L.A. Dodgers: The 10 Best Draft Picks in Team History
Selecting the right players in the MLB Draft can be nearly impossible.
As opposed to a sport like basketball where a seven-foot frame and great athleticism can just about guarantee NBA success, baseball is a whole lot trickier.
If you think that Michael Olowakandi, the No. 1 overall pick in the 1998 NBA draft, was a bust, for example, then what can you say about Bryan Bullington? Bullington was the No. 1 overall pick of the 2002 MLB Amateur draft, but he was just 1-9 in his major league career before being released by the Kansas City Royals last November.
Since the first Major League Baseball Amateur Draft was held in 1965, there have been countless examples of athletes being drafted in the first round, only to spend their entire career in the minor leagues. However, at the same time, there have been numerous players selected anywhere between the ninth round and the 75th round that have gone on to have successful major league careers.
After all, there are so many factors to look at when drafting a baseball player that even the best scouts and general managers tend to be wrong most of the time.
The Los Angeles Dodgers, like all other teams, have had their share of busts. However, the following 10 guys were great draft picks.
10. Bob Welch, SP
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Welch is perhaps best remembered for his impact on the great Oakland A's teams of the late 1980s and early '90s. However, he spent the bulk of his successful career with the Los Angeles Dodgers.
Originally drafted by Los Angeles in the first round of the 1977 amateur draft, Welch was 115-86 as a Dodger with an impressive ERA of just 3.14. He pitched in four different postseasons for the Dodgers, including the 1981 World Series-winning team.
However, the Dodgers traded Welch in 1987, when he was 30 years old and still very much in the prime of his career, for Alfredo Griffin, Jay Howell and Jesse Orosco. Welch went on to pitch in three different World Series for Oakland, including the 1989 championship team. He also won the AL Cy Young Award in 1990.
Welch's 27 wins in 1990 with the A's are the most of any pitcher in a single season since Denny McLain had 31 with the Detroit Tigers back in 1968.
9. Clayton Kershaw, SP
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Kershaw didn't turn 23 years old until this past March, but he seems like a lock to eventually go down as one of the best Dodger draft picks of all time.
The Dodgers selected Kershaw with the seventh overall pick of the 2006 amateur draft, and he flourished right off the bat. He pitched very well at the Rookie level, Single-A and Double-A before being called up to the big leagues when he was just 20 years old.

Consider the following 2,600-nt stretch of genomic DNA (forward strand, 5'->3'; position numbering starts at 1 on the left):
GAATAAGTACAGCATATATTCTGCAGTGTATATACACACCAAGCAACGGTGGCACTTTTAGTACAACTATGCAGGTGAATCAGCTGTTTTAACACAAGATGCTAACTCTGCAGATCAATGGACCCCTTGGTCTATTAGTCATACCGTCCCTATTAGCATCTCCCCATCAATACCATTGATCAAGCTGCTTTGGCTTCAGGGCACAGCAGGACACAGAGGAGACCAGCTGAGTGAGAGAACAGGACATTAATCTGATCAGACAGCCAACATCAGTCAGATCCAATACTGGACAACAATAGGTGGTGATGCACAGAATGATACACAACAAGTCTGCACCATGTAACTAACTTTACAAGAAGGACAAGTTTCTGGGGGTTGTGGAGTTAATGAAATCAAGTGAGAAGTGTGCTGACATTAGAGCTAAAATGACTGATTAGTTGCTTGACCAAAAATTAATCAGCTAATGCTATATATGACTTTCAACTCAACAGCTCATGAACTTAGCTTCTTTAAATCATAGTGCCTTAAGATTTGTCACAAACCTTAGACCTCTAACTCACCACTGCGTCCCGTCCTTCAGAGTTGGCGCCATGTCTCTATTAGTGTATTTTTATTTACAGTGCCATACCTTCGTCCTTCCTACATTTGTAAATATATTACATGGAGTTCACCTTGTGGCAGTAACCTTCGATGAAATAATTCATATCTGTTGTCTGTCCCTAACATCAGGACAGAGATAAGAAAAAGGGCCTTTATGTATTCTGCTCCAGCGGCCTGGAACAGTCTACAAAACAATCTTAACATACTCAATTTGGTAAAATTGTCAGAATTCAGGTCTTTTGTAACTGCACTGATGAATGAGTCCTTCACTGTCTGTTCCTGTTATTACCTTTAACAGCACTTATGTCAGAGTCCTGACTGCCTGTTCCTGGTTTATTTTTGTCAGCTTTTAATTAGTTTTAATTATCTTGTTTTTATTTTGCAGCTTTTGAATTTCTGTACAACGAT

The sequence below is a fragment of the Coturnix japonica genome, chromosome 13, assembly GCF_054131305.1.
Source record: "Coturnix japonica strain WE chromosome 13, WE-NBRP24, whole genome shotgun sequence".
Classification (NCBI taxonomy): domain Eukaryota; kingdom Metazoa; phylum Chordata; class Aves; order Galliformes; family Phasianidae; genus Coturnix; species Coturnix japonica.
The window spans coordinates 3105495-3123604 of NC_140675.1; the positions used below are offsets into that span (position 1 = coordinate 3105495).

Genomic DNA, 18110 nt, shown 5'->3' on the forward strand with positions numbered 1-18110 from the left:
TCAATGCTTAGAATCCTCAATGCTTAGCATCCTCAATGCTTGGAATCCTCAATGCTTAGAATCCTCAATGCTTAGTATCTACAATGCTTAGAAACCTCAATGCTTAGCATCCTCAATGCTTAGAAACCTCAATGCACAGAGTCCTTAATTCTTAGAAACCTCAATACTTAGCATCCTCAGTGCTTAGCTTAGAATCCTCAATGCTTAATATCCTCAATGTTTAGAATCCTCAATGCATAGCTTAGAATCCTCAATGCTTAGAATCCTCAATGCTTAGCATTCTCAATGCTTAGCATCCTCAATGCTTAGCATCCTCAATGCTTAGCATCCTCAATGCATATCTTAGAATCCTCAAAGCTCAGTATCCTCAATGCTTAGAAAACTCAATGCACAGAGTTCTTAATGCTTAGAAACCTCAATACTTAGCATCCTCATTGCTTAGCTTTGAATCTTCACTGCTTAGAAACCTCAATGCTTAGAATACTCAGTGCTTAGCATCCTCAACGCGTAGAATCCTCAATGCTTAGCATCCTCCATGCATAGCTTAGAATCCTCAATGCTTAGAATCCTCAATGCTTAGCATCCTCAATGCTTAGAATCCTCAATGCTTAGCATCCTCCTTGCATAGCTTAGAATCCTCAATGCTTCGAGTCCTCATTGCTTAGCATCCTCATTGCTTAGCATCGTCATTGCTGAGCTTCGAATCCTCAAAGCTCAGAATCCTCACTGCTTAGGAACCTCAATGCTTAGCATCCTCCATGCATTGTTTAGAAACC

Since making his major league debut in the middle of the 2008 season, Kershaw has been excellent. He has a great career ERA of 3.21 and has consistently been among the leaders in strikeouts and batting average against.
Kershaw is already the clear-cut ace of the Dodgers pitching staff, and along with some other talented young pitchers like Felix Hernandez, Tim Lincecum and Josh Johnson, he is expected to continue to dominate the league over the next decade.
8. Steve Sax, 2B
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Sax was never a great hitter, or even a very good fielder, for that matter, but he was a key member of several successful Dodgers teams during 1980s.
A ninth-round draft pick of the Dodgers in the 1978 amateur draft, Sax enjoyed success very early on. During his rookie season in 1982, Sax hit .282 with 49 stolen bases. That was enough to earn him Rookie of the Year honors, as well as a spot on the NL All-Star team.
However, in Sax's second season, he really struggled in the field, committing 30 errors at second base. He improved slightly in the field as his career went on, but still committed a lot of errors for the second base position.
Throughout his Dodger career, Sax was viable as the leadoff man. He consistently hit between .280 and .290 and almost always finished among the NL leaders in stolen bases.
Overall, Sax played on four different Dodger playoff teams. He is perhaps best remembered for being the leadoff man on the 1988 World Series-winning team.
7. Matt Kemp, CF
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Despite his incredible athleticism, Kemp wasn't drafted by the Dodgers until the sixth round of the 2003 amateur draft.
A true five-tool player, Kemp is one of the most prolific athletes in the game and seems to be getting better each season.
Currently in his sixth year with the Dodgers, Kemp has been fantastic all season (.332, 20, 56) and is an early candidate to win the NL Triple Crown.
He currently leads the NL in slugging percentage (.641), OPS (1.052) and wins above replacement (4.4). Best of all, he seems to never get injured, having only missed three games in the past three seasons combined.
Kemp is still just 26 years old and may still have his best years ahead of him, which is a scary thought.
6. Ron Cey, 3B
Cey was drafted by the Dodgers in the third round of the 1968 draft, and before he was traded to the Chicago Cubs after the 1982 season, he had already become the all-time L.A. Dodger leader in home runs.
Nicknamed "penguin," due to his unique running style, Cey was amazingly consistent for the Dodgers year after year. Despite never hitting more than 30 home runs in a season, Cey still managed to hit 228 home runs with Los Angeles and was a six-time All-Star. He also had a great eye, which contributed to his solid on base percentage (.359) despite a mediocre batting average (.264).